Mumbai (formerly known as Bombay) is the capital city of the Indian state of Maharashtra. It is the most populous city in India with an estimated city population of 12.4 million. Along with the neighboring regions of the Mumbai Metropolitan Region, it is the second most populous metropolitan area in India, with a population of 21.3 million over an area of 4,400 km2. Mumbai lies on the Konkan coast on the west coast of India and has a deep natural harbor. It is also the wealthiest city in India. Mumbai is home to three UNESCO World Heritage Sites: the Elephanta Caves, Chhatrapati Shivaji Maharaj Terminus, and the city’s distinctive ensemble of Victorian and Art Deco buildings.
The seven islands that constitute Mumbai were originally home to communities of Koli people, who originated in Gujarat in prehistoric times. For centuries, the islands were under the control of successive indigenous empires before being ceded to the Portuguese Empire and subsequently to the East India Company of Great Britain. During the mid-18th century, Bombay was reshaped by reclamation of the area between the seven islands from the sea. Along with construction of major roads and railways, the reclamation project, completed in 1845, transformed Bombay into a major seaport on the Arabian Sea. Bombay in the 19th century was characterized by economic and educational development. During the early 20th century it became a strong base for the Indian independence movement. Upon India’s independence in 1947 the city was incorporated into Bombay State. Mumbai is the financial, commercial and entertainment capital of India. The city houses important financial institutions such as the Reserve Bank of India, the Bombay Stock Exchange and the National Stock Exchange of India.
In 1999, the daily waste generation was 5,355 tons per day (tpd) and in 2016 it escalated to 11,000 tpd. Mumbai currently has two dumpsites – Kanjurmarg and Deonar; a third one in Mulund was recently closed. The city is expanding the Kanjurmarg dumping yard by another 50 ha to be able to double the capacity from the current 3,000 tpd.
Mumbai relies heavily on the informal sector for its waste management. Most of the recyclable material is picked out of the waste streams, or at the landfill and put to good use. This complies well with the Municipal Solid Waste (MSW) Rules of 2000 and ensures that a majority of the waste is collected and processed. Yet, plenty of waste is still deposited in the ditches, streams, and drains, which eventually transport the garbage into the Arabian Sea.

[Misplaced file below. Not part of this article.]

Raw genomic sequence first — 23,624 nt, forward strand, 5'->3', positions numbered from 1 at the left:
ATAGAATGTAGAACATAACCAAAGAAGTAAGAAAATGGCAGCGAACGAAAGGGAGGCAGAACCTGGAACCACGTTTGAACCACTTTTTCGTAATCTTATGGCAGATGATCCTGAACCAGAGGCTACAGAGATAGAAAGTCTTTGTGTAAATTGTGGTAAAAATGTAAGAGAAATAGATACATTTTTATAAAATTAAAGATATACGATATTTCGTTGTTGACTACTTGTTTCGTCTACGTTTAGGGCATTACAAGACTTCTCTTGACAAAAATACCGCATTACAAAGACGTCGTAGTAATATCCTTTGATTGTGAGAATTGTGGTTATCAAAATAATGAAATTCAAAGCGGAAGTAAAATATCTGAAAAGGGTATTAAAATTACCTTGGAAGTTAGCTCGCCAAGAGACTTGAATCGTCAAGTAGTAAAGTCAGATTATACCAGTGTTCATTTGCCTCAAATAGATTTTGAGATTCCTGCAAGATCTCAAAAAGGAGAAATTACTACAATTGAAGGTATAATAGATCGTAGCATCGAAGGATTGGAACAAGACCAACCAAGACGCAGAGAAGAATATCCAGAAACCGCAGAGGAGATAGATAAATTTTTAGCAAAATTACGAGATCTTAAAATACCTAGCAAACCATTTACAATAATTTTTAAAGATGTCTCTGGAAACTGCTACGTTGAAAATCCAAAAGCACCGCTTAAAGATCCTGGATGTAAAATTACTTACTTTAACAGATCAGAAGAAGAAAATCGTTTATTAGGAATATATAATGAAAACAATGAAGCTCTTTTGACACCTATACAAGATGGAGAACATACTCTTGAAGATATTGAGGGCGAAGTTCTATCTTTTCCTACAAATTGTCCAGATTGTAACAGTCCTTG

As proof that karma does exist, the high tide spewed more than 9,000 tons of waste back onto the costal streets and beaches of Mumbai 16 July 2018. A clear statement from nature that waste generated on land must be managed on land. The sight of the popular Juhu beach in the western suburbs of the city, tells the story of Mumbai’s long battle with plastic waste and its struggle with a garbage disposal system that always seems to be under capacity, given the gargantuan requirements of the metropolis. With the increasing waste generation and rising sea levels, sight like this will become more and more frequent in the future.
WOIMA has the perfect solution to help Mumbai, and every other major city in India, to reduce the waste-induced challenges. We have developed a decentralized waste management and power generation solution named “WOIMA Ecosystem” that helps countries and cities to cope with the increasing waste challenges that they are facing.
WOIMA Ecosystem recycles the waste into raw materials and energy in the most efficient manner reducing the waste quantity by over 95%. The small-to-medium size WOIMA Ecosystems are distributed close to where the waste is generated, thus offering significant waste logistics and power distribution savings in addition to solving the waste problem.
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Contact WOIMA, if you see yourself as collaboration partner in saving the planet. Ask more about turning waste into wellbeing with WOIMA Circular Economy Solutions.